3 April 2016 was the day when West Indies lifted their second ICC Men’s World T20 title. It came about in thrilling circumstances as Carlos Brathwaite hit England’s Ben Stokes for four successive sixes in the final over of the tournament. But there were hardly any doubts about the Caribbean side being one of the, if not, the best T20 international team in the world at the time.
Fast forward three years and West Indies’ fortunes in the format have changed drastically. Since the 2016 World T20, they’ve won just 12 and lost as many as 26 matches in the 20-over format. In fact, their win/loss ratio during this period is a mere 0.46, which is the lowest among all teams who have played 25+ T20Is.
On Friday, in the first T20I against India at Hyderabad, the West Indies definitely did show a lot of zeal and fight, especially as a batting unit. Despite the loss, there were encouraging signs for the visitors as they put up a total of 207/5 in their 20 overs. Considering they have been scoring at an average of only 19.80 runs per wicket since the last World T20, this will give their batting line-up some much-needed confidence.
On the other hand, despite finding themselves fifth on the ICC T20I team rankings, India have been put up some decent numbers since their semi-final loss to West Indies at the 2016 World T20. Since then, the sub-continental team have won 33 and lost 16 games in the format. While they haven’t been as dominant as they would have liked at times, a win/loss ratio of 2.06 is the third-highest among all teams who’ve played 25+ T20Is during the aforementioned period.
With India leading the series 1-0, the two teams will now head to Thiruvananthapuram for the second T20I on Sunday. While the hosts will be high on confidence after the victory in the first game, the away side will be keen to build some momentum going with the World T20 less than a year away
For India, it was captain Virat Kohli who was the star of the show once again. The 31-year-old notched up his 23rd T20I half-century (a record), en route to an unbeaten 94 off just 50 deliveries. While batting second in T20Is, Kohli averages 86.76 which is the highest for any batsman who has batted in 10+ innings.
While Kohli’s brilliance is obvious, the Men in Blue will also be pleased with the knock KL Rahul played. The Karnataka batsman, opening in this series due to an injury to Shikhar Dhawan, grabbed his opportunity and scored a half-century. In the context of the match, it was a very important innings as it set the platform for the big chase and also helped Kohli get his eye in at the other end.
In fact, if you consider Rahul’s T20I record, there’s a very good case for him to be included as India’s first-choice opener in the format. On Friday, he became the third quickest to 1000 T20I runs and he is the only Indian batsman who has a strike rate of 140+ while scoring 1000+ T20I runs. While his form in Test cricket was disappointing and he was consequently dropped from the Indian team, one mustn’t discard his credible performances in T20 cricket.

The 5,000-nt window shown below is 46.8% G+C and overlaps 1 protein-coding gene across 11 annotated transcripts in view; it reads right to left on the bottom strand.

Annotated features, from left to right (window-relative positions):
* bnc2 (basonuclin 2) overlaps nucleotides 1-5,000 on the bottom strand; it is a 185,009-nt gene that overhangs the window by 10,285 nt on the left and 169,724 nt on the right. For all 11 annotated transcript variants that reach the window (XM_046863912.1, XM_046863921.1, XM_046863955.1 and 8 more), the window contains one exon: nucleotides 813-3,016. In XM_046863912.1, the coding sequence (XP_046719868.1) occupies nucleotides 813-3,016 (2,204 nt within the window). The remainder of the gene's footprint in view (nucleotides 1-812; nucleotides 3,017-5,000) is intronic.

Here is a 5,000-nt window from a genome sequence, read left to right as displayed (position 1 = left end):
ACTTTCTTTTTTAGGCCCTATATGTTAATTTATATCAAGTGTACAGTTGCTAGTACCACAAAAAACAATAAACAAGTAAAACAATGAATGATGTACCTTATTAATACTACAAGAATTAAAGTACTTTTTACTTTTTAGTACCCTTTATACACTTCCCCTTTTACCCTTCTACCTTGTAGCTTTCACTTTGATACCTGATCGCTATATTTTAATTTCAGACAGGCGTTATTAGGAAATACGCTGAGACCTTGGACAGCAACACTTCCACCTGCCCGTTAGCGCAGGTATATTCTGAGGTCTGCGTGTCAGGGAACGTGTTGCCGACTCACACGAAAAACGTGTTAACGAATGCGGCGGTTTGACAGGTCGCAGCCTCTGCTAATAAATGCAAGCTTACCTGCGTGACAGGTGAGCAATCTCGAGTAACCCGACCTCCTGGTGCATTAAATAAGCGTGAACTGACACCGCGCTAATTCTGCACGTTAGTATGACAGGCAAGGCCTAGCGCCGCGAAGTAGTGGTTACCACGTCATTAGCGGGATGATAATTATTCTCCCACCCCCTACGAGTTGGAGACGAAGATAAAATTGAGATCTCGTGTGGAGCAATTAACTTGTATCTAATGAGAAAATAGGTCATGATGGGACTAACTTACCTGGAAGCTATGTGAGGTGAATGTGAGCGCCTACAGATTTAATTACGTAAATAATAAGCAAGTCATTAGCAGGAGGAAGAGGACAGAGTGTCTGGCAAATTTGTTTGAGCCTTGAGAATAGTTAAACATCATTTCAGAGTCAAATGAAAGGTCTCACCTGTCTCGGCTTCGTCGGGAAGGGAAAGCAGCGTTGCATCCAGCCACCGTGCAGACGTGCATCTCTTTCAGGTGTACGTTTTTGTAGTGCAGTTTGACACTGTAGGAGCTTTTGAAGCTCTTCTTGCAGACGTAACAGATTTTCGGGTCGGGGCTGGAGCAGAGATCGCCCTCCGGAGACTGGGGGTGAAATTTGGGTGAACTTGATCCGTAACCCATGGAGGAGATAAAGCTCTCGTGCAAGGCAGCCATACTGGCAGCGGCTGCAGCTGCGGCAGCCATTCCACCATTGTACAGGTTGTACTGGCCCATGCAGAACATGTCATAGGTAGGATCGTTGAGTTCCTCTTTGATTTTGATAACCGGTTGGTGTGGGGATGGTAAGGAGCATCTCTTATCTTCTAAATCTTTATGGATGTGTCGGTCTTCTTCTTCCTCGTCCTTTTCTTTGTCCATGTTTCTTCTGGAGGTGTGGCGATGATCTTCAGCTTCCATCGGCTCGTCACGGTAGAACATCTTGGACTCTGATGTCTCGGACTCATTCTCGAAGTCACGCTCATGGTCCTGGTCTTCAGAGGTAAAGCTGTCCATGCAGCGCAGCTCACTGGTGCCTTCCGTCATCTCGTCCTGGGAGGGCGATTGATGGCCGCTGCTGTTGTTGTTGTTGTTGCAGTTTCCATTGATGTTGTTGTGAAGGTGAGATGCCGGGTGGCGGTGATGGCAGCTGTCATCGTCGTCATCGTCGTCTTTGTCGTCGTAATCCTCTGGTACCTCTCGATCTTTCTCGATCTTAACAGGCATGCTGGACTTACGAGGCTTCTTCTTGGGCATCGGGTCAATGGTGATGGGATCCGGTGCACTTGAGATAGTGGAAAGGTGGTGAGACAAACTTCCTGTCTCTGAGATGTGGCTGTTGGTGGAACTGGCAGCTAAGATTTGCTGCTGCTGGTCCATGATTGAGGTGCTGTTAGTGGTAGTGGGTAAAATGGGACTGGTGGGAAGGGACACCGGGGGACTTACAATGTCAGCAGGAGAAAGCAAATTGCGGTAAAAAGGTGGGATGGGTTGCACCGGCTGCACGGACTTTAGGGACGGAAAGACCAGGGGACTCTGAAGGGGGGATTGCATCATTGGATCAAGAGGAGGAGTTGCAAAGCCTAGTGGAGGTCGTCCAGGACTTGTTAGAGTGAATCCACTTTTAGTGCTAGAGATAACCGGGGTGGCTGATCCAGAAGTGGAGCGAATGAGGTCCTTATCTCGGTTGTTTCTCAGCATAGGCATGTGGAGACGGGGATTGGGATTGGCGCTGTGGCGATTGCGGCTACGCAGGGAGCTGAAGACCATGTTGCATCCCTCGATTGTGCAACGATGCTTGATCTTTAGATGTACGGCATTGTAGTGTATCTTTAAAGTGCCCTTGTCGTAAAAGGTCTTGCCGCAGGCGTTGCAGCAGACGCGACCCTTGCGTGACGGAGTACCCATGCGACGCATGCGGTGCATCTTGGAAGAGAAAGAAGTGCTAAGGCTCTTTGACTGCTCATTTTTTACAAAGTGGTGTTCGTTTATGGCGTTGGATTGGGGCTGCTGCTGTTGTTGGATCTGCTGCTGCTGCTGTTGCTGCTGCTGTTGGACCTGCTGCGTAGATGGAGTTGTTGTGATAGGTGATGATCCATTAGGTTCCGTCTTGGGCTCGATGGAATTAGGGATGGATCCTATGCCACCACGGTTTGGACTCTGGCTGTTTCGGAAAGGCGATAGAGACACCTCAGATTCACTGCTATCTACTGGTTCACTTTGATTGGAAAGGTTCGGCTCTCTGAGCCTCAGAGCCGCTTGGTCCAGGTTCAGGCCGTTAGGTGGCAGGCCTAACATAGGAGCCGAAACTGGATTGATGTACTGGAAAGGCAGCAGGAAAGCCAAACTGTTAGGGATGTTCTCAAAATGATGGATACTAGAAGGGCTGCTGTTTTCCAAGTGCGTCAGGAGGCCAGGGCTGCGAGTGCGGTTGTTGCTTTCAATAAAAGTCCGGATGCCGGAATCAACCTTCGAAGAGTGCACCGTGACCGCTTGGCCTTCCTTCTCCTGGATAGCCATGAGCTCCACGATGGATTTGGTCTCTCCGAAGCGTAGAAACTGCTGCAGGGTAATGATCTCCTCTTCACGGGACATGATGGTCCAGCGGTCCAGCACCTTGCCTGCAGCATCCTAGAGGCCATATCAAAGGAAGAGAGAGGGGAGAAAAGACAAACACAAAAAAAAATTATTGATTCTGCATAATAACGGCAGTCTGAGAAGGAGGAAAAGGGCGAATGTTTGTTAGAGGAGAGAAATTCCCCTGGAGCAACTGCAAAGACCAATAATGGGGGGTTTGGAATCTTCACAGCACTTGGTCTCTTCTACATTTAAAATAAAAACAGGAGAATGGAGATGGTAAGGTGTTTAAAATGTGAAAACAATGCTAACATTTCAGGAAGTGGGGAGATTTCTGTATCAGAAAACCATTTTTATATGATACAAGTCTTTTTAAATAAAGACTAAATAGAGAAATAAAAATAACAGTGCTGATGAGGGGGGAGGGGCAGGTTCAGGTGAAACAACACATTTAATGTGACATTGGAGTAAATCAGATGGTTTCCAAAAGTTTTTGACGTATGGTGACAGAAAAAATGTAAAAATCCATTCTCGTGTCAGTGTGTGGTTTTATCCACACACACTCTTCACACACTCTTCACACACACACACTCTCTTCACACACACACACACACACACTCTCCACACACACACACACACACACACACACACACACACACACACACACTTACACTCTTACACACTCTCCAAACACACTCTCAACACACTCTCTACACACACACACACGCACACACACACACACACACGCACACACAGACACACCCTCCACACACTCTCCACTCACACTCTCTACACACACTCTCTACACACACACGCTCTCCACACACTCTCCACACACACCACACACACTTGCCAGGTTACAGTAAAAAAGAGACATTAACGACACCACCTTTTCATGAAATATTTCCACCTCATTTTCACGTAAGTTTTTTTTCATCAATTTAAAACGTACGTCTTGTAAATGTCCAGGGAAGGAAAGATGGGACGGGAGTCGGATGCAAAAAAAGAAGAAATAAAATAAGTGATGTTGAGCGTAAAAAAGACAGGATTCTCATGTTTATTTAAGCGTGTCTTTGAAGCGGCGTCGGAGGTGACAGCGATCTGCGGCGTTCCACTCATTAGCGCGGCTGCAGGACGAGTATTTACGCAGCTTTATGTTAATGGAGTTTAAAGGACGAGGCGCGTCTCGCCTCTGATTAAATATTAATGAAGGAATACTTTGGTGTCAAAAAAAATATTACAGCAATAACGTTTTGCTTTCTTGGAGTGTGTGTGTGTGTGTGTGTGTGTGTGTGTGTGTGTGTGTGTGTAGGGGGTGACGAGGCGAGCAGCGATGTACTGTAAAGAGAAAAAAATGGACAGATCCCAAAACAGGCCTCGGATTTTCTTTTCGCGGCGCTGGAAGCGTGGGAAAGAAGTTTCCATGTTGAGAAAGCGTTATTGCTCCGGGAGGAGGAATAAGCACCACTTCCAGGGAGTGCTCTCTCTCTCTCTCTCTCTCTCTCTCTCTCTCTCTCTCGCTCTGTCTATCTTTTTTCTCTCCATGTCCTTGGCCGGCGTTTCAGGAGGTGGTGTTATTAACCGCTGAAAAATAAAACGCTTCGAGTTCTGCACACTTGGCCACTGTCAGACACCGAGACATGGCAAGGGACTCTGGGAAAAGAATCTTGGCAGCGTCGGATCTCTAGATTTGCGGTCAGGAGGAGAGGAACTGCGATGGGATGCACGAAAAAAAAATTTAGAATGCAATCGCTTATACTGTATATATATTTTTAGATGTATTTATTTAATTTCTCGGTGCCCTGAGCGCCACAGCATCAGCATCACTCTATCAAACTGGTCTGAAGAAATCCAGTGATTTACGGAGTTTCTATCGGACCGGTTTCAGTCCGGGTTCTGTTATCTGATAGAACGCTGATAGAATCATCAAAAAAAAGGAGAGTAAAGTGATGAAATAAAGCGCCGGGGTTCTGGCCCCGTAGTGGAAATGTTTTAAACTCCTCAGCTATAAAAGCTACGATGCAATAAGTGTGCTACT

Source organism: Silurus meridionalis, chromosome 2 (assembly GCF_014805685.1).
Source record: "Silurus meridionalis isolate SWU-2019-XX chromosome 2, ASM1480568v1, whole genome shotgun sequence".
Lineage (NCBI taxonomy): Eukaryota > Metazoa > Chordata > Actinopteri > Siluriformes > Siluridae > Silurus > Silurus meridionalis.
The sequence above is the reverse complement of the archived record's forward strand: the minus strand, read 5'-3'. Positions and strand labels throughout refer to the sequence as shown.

On the bowling front, Deepak Chahar leaked runs in the first T20I. Following a record 6/7 against Bangladesh, the pacer found the going tough despite picking up a wicket off just the second delivery he bowled on Friday. He didn’t take another wicket and conceded 56 runs in the 3.4 overs that followed. But Chahar will be encouraged by his record at the Greenfield International Stadium in Thiruvananthapuram. In the three matches that he has played at this ground in 2019, he has taken nine wickets at an average of 10.3 and a strike rate of 7.3.
For West Indies, as mentioned earlier, their batting which hasn’t been firing over the last three years came good in the Hyderabad T20I. But they would want a much-improved performance from their bowlers if they want to level the series on Sunday.
The spin department has been a bit of a worry for the Caribbean side since the 2016 World T20. Among teams who have played at least 25 matches since, no team’s spinners have conceded more runs or taken more deliveries per wicket.
After awe-inspiring performances during the Caribbean Premier League (CPL), Hayden Walsh hasn’t been able to replicate the same in the three T20Is he has played in since. But the West Indian management must persist with a bowler who has taken 30 wickets at a strike rate of 11.7 in T20 cricket this year.
India have now won seven consecutive T20Is against West Indies. Can the world champions put the brakes on that run or will the Men in Blue make it eight on the bounce?
India are unlikely to change a winning combination, but they might be tempted to bring in Mohammed Shami into the XI in place of a spinner.
India: Rohit Sharma, KL Rahul, Virat Kohli (c), Rishbah Pant (wk), Shreyas Iyer, Shivam Dube, Ravindra Jadeja, Washington Sundar/Mohammed Shami, Deepak Chahar, Bhuvneshwar Kumar, Yuzvendra Chahal.
West Indies will receive a huge boost with Nicholas Pooran available for selection once again as his four-match suspension has now ended.
West Indies: Evin Lewis, Lendl Simmons, Brandon King, Nicholas Pooran (wk), Shimron Hetmyer, Kieron Pollard (c), Jason Holder, Khary Pierre, Hayden Walsh, Sheldon Cottrell, Kesrick Williams/Keemo Paul.